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Internship program helps students with disabilities earn jobs at Newark businesses

During Meeting of the Minds, a Newark Senior Center program for those with early stages of memory impairment, Catherine Lin brings a spark of energy to the participants’ afternoon.

“She loved being over there. Everybody loved having her over there,” said Jessica Fineberg, development director at the senior center. “We decided to have her go over there a couple afternoons a week because in the afternoon over there, everybody’s eating lunch and they’re kind of in that lull, and she actually would go over and kind of re-energize everybody.”

Lin, 26, was hired to work at Newark Senior Center after a semester of interning there while enrolled in the Career and Life Studies Certificate program at the University of Delaware’s Center for Disabilities Studies. As part of the program, students with intellectual disabilities attend UD for two years, taking courses, joining clubs, participating in internship opportunities and living on campus.

“Our program is very person-centered, so anything that the students are doing is what they are interested in doing,” said James Sellers, program manager for CLSC. “They can choose courses based on their interests, they can join clubs or whatever based on their interests. And then for the internship part, we base that on their career interests so that we develop customized internships in the field that they want to be in, in the future.”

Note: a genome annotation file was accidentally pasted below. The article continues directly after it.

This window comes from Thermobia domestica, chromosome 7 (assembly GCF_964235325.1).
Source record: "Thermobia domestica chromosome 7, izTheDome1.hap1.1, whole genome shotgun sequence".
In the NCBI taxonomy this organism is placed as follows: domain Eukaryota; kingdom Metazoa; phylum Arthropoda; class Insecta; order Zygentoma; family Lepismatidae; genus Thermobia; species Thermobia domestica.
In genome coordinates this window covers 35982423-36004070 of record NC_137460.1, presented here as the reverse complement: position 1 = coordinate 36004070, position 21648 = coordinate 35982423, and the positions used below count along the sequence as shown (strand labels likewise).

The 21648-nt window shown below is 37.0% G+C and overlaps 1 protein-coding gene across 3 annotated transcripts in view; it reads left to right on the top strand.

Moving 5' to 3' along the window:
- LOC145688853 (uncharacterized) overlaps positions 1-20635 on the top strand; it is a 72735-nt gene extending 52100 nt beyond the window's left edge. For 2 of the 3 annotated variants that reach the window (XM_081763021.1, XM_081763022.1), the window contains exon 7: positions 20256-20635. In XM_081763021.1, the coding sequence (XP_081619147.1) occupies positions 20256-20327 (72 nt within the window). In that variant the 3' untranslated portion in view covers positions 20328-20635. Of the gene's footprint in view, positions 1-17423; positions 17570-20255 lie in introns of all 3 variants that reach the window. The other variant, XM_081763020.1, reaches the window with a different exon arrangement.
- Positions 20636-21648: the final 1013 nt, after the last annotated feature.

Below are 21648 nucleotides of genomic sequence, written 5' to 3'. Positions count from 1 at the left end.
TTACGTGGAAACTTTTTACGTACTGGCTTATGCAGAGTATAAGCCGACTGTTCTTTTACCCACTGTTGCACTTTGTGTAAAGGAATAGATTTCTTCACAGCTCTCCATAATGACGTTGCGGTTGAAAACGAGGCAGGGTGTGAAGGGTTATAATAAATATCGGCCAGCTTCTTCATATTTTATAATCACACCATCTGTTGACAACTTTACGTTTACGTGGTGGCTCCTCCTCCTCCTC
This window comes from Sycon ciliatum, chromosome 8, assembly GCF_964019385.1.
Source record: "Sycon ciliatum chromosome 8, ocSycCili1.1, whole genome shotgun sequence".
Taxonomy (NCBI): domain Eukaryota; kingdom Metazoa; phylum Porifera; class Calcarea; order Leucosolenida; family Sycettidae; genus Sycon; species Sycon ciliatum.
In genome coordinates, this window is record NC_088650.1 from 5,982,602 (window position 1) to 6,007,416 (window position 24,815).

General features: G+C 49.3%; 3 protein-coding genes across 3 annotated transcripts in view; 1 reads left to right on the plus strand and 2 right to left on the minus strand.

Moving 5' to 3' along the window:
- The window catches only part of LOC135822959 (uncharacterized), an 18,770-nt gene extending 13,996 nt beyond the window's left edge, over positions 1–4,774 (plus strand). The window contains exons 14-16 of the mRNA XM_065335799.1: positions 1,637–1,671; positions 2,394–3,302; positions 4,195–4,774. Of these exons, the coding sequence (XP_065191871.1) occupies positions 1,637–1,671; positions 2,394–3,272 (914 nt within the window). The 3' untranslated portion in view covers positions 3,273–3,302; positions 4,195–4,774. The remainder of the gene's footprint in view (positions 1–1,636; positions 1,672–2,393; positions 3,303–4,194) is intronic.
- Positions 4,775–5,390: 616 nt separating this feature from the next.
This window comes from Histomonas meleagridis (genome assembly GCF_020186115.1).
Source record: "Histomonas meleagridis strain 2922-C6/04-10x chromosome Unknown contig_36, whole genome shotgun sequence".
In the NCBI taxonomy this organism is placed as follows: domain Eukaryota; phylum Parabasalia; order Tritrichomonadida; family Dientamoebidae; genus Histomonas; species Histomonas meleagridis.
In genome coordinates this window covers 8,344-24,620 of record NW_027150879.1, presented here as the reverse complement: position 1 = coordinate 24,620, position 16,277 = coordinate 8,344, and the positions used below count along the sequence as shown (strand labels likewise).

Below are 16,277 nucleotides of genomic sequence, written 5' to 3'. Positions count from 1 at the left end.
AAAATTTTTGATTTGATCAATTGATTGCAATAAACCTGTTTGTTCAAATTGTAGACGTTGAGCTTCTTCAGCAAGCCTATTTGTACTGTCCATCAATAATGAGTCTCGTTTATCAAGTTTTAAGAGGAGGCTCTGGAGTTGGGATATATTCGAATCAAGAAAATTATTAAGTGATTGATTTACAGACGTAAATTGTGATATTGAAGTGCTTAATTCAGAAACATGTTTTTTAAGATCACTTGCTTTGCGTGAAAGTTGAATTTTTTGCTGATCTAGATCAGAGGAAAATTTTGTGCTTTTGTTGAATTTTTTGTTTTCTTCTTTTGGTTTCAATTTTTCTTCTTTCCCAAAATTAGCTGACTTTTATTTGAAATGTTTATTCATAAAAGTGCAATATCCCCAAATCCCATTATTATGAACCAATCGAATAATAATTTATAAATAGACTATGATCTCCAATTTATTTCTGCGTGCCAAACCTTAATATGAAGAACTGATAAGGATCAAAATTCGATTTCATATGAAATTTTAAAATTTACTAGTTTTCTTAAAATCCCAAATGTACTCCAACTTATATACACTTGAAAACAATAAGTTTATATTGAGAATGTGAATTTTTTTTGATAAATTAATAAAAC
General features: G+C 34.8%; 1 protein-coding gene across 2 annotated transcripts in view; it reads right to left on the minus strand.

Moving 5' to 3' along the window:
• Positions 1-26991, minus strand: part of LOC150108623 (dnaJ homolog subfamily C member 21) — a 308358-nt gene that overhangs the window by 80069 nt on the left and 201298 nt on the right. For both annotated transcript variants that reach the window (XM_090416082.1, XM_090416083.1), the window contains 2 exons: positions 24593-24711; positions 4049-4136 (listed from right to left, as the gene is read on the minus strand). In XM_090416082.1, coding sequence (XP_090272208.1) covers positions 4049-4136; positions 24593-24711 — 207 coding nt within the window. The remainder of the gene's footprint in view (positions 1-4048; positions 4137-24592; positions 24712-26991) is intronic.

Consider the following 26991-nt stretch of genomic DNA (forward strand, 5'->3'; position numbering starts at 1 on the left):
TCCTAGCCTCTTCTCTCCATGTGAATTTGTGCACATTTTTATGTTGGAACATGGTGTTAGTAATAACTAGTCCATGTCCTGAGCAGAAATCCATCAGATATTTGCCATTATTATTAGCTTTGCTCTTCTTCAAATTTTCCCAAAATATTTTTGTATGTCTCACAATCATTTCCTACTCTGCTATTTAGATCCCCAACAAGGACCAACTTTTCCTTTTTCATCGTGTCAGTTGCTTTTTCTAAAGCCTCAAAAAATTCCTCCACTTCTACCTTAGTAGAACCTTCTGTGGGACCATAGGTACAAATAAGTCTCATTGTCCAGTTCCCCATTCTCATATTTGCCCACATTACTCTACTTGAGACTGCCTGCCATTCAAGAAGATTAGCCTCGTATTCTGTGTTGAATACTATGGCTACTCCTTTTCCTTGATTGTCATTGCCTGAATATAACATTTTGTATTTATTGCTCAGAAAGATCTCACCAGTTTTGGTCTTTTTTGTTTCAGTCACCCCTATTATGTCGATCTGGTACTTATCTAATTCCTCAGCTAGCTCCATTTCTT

The students intern for three semesters. In the spring semester of their first year, they work for four hours per week. The following year, the students intern between 10 and 15 hours per week. Students have the ability to reflect on the work they’re doing and pursue other opportunities or stick with the same internship.

“One of the things that sort of happens in general with disability programs is that there’s this cliff at the end of each program of like, ‘What’s next?’” Sellers explained. “It can take a few months to figure out what’s next. And so we try to limit that.”

The program has students go through more job development, so by the time they are graduating, they either have a job or are close to getting a job.

Sellers said that their placement rate within three months of program completion overall is 85 percent. Last year, it was 100 percent.

Sellers said CLSC begins the job development process with students and representatives from the Division of Vocational Rehabilitation during the winter session of their second year, so they can begin looking for jobs.